BRAZILE: George, I do believe, at the end of the day, that issue is going to be resolved, because the White House is clearly engaged at this point, whereas before they took -- they had a hands-off approach, let the committees handle all of the details. Now that we're -- we're at the -- the final leg of this -- this jigsaw puzzle, the Senate Finance Committee, the White House will be working side by side with Reid, Baucus, Dodd to produce a leadership bill that meet all of their -- the goals that the president stated from day one, which was to make it deficit-neutral, to bring down the costs, more choice in competition, and if you like what you have, you can keep it, if you don't have anything, you'll have more -- more options.
Now, that said, I do believe that this issue of reducing the overall costs of the Medicare expenditure, that is -- that is a contentious issue. Should we tax the -- the Cadillac plans? Should we give more tax credits to the middle class so that they can afford health insurance? These issues will be resolved, but I'm confident, at the end of the day, the president will have something on his desk by Christmas.
WILL: Donna, they have been -- Congress has been required by law to cut Medicare since 2003 and always puts it off. What makes you think they're going to cut it now?
BRAZILE: I do believe this administration, working with Congress, it's on the table, George. It's on the table.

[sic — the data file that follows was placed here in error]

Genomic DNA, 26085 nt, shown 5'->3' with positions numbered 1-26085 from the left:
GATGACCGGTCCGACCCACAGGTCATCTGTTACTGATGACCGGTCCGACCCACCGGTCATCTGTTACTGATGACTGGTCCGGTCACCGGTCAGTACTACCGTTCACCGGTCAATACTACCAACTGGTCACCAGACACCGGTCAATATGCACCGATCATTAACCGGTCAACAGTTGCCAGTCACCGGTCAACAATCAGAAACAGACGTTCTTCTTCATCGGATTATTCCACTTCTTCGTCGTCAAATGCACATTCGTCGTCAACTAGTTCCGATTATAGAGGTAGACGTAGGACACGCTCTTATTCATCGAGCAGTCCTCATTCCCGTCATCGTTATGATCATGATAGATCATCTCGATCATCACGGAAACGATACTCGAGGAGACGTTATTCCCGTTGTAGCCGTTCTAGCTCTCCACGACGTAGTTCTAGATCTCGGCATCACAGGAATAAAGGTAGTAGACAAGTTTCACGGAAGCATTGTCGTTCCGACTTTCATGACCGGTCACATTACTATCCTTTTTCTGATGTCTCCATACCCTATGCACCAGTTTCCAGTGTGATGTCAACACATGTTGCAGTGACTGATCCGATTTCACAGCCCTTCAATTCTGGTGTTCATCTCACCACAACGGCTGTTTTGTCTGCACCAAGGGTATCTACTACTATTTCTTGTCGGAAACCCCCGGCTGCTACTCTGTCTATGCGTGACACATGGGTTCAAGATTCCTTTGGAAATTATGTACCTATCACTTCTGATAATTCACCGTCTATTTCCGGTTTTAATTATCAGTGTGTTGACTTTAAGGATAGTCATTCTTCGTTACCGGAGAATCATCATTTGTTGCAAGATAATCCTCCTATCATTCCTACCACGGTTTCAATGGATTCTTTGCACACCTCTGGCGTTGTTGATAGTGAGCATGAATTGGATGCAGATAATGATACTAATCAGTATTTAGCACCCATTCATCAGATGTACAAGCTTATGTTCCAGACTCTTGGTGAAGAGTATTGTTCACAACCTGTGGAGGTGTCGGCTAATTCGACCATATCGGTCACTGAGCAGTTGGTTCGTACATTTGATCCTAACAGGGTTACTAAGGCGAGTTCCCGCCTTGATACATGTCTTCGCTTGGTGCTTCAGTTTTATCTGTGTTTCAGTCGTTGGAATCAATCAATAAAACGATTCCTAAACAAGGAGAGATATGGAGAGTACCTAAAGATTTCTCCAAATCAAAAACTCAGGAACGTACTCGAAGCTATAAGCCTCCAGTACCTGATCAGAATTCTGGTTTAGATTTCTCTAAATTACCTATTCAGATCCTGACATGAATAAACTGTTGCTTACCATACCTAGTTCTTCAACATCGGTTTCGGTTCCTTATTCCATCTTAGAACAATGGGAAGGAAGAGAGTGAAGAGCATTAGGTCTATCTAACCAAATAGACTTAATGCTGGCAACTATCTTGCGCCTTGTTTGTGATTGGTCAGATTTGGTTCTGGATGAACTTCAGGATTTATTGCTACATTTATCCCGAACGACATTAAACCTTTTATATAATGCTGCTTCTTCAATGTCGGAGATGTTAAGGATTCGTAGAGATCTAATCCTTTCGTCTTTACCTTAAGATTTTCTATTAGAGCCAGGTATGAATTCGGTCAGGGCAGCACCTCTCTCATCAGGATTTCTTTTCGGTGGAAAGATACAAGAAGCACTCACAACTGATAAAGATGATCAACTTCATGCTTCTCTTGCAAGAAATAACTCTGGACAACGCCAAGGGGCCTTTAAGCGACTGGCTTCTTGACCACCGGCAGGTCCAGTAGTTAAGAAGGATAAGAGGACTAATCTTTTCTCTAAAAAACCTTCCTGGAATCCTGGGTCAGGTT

STEPHANOPOULOS: And that -- that -- that could end up being politically perilous for Democrats going into next year. But I wonder, Nicolle, to flip the question around, you saw the ad by the DNC right there.
WALLACE: It looks like a tryout reel for "Dancing with the Stars."
STEPHANOPOULOS: Well, a lot of former...
STEPHANOPOULOS: ... a lot of -- a lot of serious former Republicans all saying, "Get behind this effort." Isn't there some political peril for the Republican Party in being seen as not part of this process?
WALLACE: Well, I think it exposes the degree to which the Democrats have successfully mischaracterized the Republican position on health care. All Republicans are not against reform; they're against this reform.
And I think this health care debate has brought Obama down to Earth. His numbers came down to Earth when the American public started to seriously contemplate an expanded role of the federal government in their health care.
And I think what's happening in Washington is certainly a focus on -- on the Baucus bill, but what's happening in America is increasing anxiety, not decreasing anxiety, about an expanded role for the federal government in the way they receive health care.
HUFFINGTON: But that -- but that anxiety is really the anxiety about what's happening in people's lives and the anxiety about where this administration put its priority, in terms of how much we gave to Wall Street. There is an opportunity cost in everything.
The fact that we gave trillions to Wall Street in order to save Wall Street -- there has been no connection to the real economy. Remember...
STEPHANOPOULOS: Well, the White House is -- and I think they would concede that. But what does the president do about it now on health care?